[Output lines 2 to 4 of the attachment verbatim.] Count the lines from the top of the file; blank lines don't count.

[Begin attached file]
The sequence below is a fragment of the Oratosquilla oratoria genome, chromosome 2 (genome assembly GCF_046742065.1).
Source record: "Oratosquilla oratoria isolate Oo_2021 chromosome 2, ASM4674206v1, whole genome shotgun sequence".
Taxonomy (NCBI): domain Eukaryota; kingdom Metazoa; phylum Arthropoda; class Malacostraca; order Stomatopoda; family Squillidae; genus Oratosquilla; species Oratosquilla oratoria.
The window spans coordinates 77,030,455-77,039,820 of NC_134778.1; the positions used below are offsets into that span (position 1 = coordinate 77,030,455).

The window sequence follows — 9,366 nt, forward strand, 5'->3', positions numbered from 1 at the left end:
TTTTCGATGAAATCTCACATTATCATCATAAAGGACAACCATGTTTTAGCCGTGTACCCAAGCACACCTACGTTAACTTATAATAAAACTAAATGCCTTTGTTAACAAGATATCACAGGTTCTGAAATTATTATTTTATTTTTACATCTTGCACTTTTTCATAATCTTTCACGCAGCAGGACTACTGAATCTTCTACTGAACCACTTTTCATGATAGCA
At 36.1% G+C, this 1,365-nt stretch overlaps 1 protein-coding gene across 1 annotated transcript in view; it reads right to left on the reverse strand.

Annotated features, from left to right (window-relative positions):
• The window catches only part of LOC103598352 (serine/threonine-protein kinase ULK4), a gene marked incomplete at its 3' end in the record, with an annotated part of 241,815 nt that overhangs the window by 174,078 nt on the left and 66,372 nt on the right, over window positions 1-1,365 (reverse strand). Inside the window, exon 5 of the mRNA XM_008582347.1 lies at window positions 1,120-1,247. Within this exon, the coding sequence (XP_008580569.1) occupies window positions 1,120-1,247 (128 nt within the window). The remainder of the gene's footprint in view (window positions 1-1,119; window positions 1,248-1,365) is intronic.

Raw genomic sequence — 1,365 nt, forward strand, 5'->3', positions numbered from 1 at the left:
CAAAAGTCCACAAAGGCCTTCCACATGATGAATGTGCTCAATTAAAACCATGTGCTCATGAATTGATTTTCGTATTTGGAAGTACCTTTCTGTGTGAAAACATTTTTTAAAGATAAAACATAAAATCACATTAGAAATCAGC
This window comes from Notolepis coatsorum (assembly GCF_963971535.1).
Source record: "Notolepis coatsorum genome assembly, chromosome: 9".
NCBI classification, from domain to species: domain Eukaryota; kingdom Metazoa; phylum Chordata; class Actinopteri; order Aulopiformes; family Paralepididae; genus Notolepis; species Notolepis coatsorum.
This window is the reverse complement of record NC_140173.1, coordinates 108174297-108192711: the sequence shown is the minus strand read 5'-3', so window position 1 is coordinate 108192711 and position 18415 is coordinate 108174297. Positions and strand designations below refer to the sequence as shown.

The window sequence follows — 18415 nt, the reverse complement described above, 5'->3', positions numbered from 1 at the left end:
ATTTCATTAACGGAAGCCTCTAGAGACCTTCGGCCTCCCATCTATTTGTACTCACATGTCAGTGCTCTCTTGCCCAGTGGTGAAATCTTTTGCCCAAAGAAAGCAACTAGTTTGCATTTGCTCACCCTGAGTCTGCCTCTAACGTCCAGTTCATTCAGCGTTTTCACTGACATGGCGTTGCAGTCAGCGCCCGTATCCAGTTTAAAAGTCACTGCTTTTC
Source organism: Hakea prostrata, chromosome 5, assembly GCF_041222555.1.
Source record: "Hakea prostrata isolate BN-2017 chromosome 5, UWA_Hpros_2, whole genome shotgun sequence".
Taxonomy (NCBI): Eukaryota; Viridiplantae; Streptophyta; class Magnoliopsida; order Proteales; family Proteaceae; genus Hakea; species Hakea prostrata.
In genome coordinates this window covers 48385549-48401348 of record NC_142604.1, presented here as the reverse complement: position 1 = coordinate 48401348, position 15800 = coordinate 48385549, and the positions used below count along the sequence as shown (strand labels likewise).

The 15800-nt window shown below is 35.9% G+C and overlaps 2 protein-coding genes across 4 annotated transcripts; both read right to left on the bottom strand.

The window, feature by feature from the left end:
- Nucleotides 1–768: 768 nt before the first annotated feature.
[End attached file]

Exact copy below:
Source record: "Oratosquilla oratoria isolate Oo_2021 chromosome 2, ASM4674206v1, whole genome shotgun sequence".
Taxonomy (NCBI): domain Eukaryota; kingdom Metazoa; phylum Arthropoda; class Malacostraca; order Stomatopoda; family Squillidae; genus Oratosquilla; species Oratosquilla oratoria.
The window spans coordinates 77,030,455-77,039,820 of NC_134778.1; the positions used below are offsets into that span (position 1 = coordinate 77,030,455).